Are you ready to add Morita chiles to your kitchen? They're a fiery, rewarding ingredient to have in your arsenal and they'll give you access to loads of Mexican dishes. Here's everything you need to know about them!
First, does this dried chile look familiar to you?
That's a Morita chile, sometimes referred to as a Chipotle Morita chile.
But before we start cooking with this chile, let's back up for a moment to see how this fireball came into existence.
In Mexican cuisine a dried chile will frequently have a different name than its fresh counterpart. For example, a dried Poblano chile is called an Ancho.
It's the same with Moritas -- their fresh counterpart is a jalapeno pepper.
If you leave jalapenos on the plant long enough they will eventually turn reddish in color.
If you dehydrate and smoke these red jalapenos you'll get a Morita chile.
This is a fiery, smoky chili pepper with a completely unique flavor that you can use to create all sorts of authentic dishes.
Keep in mind that there is another type of chipotle out there called the Chipotle Meco. It's smoked longer than the Morita and is tan in color. Here's what a Chipotle Meco looks like:
But these Meco chiles aren't very common in the States, so when you hear someone refer to a Chipotle chile they are usually referring to Morita chiles.
So how do I use Morita chiles?
Grind up some Moritas and you've got some real deal chili powder on your hands. Be sure to remove the stems and seeds if you try this.
But I don't grind them up very often as I am more likely to use them to make chipotles in adobo sauce. Chipotles in adobo are rehydrated Morita chiles resting in a sweet, tangy adobo sauce.
I use chipotles in adobo all the time on this site and they are a great secret weapon to have in your kitchen. (Here are 16 awesome chipotle recipes.)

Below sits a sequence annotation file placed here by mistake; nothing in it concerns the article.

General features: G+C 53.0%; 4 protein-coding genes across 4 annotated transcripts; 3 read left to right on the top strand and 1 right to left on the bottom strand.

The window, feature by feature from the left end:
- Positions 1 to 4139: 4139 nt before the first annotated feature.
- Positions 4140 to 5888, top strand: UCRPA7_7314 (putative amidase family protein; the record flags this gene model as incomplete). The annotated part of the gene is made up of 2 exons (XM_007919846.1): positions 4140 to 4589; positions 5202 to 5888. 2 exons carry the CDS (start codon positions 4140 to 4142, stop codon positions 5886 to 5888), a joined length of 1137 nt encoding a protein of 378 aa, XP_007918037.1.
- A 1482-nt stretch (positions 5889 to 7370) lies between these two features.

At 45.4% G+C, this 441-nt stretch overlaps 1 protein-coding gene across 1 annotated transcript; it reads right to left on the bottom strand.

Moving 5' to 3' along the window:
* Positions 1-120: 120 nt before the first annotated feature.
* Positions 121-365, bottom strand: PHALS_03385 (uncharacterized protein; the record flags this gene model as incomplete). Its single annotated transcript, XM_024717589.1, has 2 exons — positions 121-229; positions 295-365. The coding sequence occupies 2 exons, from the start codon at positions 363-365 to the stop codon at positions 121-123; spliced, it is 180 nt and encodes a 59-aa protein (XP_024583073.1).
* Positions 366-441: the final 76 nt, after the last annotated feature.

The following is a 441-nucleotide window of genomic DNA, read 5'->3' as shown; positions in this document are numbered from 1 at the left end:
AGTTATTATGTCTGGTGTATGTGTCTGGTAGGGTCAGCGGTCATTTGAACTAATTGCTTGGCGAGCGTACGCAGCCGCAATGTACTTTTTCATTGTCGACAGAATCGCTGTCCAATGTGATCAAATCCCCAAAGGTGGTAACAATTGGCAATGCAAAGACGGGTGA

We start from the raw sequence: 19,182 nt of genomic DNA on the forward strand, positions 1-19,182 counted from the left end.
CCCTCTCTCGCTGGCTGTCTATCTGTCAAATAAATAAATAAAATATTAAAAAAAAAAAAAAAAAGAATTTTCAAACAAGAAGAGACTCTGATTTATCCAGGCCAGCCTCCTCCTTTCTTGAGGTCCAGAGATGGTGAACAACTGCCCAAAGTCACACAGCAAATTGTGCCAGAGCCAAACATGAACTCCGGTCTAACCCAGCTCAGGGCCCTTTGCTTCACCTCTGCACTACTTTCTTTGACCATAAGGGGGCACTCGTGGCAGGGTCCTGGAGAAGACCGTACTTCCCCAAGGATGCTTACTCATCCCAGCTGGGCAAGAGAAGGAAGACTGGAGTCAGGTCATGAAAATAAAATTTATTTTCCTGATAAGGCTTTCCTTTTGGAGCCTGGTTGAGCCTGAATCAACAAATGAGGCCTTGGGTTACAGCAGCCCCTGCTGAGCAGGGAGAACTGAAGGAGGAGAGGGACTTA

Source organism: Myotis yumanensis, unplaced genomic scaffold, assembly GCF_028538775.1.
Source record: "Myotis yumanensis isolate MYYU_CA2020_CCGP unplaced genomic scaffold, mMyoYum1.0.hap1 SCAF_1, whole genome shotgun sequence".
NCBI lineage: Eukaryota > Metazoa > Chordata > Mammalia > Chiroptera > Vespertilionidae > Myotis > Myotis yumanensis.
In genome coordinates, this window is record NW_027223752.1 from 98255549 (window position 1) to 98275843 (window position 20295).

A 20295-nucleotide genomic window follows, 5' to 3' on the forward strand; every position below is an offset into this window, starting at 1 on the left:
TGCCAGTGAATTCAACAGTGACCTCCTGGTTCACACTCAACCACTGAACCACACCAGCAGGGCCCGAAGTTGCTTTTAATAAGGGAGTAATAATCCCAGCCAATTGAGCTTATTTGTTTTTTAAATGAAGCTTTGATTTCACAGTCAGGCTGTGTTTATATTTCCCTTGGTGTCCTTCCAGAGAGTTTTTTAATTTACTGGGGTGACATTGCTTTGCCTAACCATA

But keep in mind that you can always use Morita chiles whenever chipotles in adobo are called for. Just know that you are probably going to want to reconstitute them.
Soaking them in hot water will rehydrate the peppers and make them more amenable to being ground up. (More info on reconstituting chiles.)
So I will typically keep both on hand -- cans of chipotles in adobo as well as dried Morita chiles.
Don't forget to use caution when handling hot chili peppers like these Moritas. I don't use gloves when handling them but some people do. If you handle them and touch your eyes/nose then you're going to feel some burn -- washing your hands after handling them will prevent this. (How to handle hot chili peppers.)
Where Can I Buy Morita chiles?
If you have a Hispanic market near you then consider yourself lucky! They will most likely have them -- try to buy the ones that are soft and pliable, like big raisins. If they are hard and brittle they are a bit past their prime.
You can get them online quite easily too. I tried this brand on Amazon recently and was happy with them.
Okay I hope that solves Morita chiles for you! Feel free to get in touch if you have any other questions about them.
Check out our Homemade Chipotles in Adobo recipe to see them in action, and you can always reference 16 Chipotle recipes for some drool-worthy ideas.
Disclaimer: there are some affiliate links on this page which means I will get a small percentage of the sale if you make a purchase at no additional cost to you. But I only recommend products that I use and trust -- feel free to get in touch if you have any questions about this!
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